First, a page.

Translation:My brother is going with these soldiers.
Ok, I put 'those' soldiers and was marked wrong. How would I denote, then, 'those soldiers'?
"... those soldiers" is correct.
In the Prea-Indo-European language there existed pronouns to describe 3 possible distances to an object (they still exist in Spanish). In Early Middle English: they were: this; that; yonder, but in modern English they were reduced to this; that; that. In Middle Polish they were: ten (ta, to); ów (owa, owo); tamten (tamta, tamto) , but in modern Polish were reduced to ten; ten; tamten and "ów (owa, owo)" became almost a synonym for "tamten (tamta, tamto)". As you see, in English, the one that was in the middle "that" took the function of the furtherest "yonder". In Polish the closest one "ten (ta, to)" was extended to the middle. See it again:
- this; that; yonder -> this; that; that
- ten; ów; tamten -> ten; ten; tamten
This is the reason why often what is in Polish "ten, ta, to" (the closest one), it is translated to English "that", and in plural "ci, te", is translated to "those" - while the literal translation would rather be "this" and "these".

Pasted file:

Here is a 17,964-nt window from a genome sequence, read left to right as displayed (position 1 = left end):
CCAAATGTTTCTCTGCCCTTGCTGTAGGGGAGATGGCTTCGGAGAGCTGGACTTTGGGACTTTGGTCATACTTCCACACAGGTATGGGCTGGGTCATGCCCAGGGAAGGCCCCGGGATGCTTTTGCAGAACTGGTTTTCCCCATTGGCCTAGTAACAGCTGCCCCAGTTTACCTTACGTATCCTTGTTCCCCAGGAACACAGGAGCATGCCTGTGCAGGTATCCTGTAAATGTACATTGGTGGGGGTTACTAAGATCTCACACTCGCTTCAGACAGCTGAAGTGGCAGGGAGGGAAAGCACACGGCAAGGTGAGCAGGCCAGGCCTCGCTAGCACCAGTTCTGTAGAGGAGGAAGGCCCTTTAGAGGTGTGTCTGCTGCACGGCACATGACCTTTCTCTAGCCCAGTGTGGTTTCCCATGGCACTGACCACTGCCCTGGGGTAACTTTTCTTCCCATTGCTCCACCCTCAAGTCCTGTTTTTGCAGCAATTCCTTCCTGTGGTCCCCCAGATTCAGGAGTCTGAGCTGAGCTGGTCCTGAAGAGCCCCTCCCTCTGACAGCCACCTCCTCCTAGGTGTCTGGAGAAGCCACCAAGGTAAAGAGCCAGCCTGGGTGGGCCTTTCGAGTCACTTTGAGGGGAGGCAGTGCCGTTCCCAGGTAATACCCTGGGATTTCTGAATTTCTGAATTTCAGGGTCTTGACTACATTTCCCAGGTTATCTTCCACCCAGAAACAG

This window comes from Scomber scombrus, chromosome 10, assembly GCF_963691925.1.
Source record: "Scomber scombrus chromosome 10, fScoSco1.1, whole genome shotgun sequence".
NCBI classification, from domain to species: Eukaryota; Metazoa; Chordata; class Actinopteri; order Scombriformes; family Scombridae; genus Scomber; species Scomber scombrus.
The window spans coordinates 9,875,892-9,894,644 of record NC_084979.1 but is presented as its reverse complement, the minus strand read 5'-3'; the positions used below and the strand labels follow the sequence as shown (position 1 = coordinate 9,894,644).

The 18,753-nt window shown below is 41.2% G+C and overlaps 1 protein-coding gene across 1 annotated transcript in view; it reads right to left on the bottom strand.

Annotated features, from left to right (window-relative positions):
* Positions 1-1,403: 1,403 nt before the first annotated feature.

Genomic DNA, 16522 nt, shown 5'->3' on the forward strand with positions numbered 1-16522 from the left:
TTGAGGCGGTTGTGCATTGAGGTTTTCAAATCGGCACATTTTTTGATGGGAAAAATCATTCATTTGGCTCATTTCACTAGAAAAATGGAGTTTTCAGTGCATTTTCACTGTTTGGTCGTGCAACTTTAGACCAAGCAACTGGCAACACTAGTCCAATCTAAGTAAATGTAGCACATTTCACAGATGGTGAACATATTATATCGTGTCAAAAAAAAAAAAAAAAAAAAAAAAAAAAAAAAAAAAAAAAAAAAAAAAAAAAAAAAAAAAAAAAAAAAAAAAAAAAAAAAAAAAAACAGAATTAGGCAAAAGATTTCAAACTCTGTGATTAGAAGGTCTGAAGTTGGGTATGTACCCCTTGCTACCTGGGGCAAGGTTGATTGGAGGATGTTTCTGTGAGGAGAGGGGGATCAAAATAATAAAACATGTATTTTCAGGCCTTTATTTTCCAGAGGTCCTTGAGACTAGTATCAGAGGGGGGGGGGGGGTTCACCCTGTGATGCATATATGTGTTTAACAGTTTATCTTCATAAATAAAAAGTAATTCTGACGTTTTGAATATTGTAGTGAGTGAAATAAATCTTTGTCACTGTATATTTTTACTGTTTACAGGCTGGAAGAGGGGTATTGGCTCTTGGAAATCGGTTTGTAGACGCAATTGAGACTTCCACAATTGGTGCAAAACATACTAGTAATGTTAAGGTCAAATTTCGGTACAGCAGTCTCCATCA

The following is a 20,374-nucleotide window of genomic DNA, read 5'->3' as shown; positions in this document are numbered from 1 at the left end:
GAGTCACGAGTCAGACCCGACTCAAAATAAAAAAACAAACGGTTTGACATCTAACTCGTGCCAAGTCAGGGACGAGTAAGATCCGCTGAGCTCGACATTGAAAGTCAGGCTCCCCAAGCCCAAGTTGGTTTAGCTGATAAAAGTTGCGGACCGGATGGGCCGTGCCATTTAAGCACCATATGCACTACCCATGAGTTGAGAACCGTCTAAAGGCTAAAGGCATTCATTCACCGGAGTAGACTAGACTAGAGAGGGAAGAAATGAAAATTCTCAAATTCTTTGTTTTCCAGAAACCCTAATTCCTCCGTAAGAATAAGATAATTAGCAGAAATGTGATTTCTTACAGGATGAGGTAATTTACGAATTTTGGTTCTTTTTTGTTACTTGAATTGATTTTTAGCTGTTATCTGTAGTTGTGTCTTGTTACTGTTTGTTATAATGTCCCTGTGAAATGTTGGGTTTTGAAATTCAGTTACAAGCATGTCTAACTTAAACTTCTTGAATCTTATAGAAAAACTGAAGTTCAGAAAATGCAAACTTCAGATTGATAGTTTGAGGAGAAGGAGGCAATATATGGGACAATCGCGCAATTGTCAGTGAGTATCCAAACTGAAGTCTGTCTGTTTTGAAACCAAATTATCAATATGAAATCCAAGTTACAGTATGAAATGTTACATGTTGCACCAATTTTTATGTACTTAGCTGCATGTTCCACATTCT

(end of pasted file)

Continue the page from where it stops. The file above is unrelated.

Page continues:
Therefore, while "... those soldiers" is not a literal translation of "...tymi żołnierzami" - it should be however accepted, at least with some note.
THIS is "ten", "ta", "to".
THESE is "ci", "te"
THAT is "tamten", "tamta", "tamto" or less used "ów", "owa", "owo"
THOSE is "tamci", "tamte" or less used "owi", "owe"
Brilliant reply, thanks for that explanation - it really helped me too!
'with these soldiers' = "z tymi żołnierzami"
'with those soldiers' = "z tamtymi żołnierzami"
Because in Verbs of Motion, Polish actually does care about the difference between Present Simple and Present Continuous. "goes" translates to "chodzi".
"My brother goes with these soldiers. " was marked wrong. But the correction was: My brother's going with these soldiers. I cannot really see the difference. What did I miss?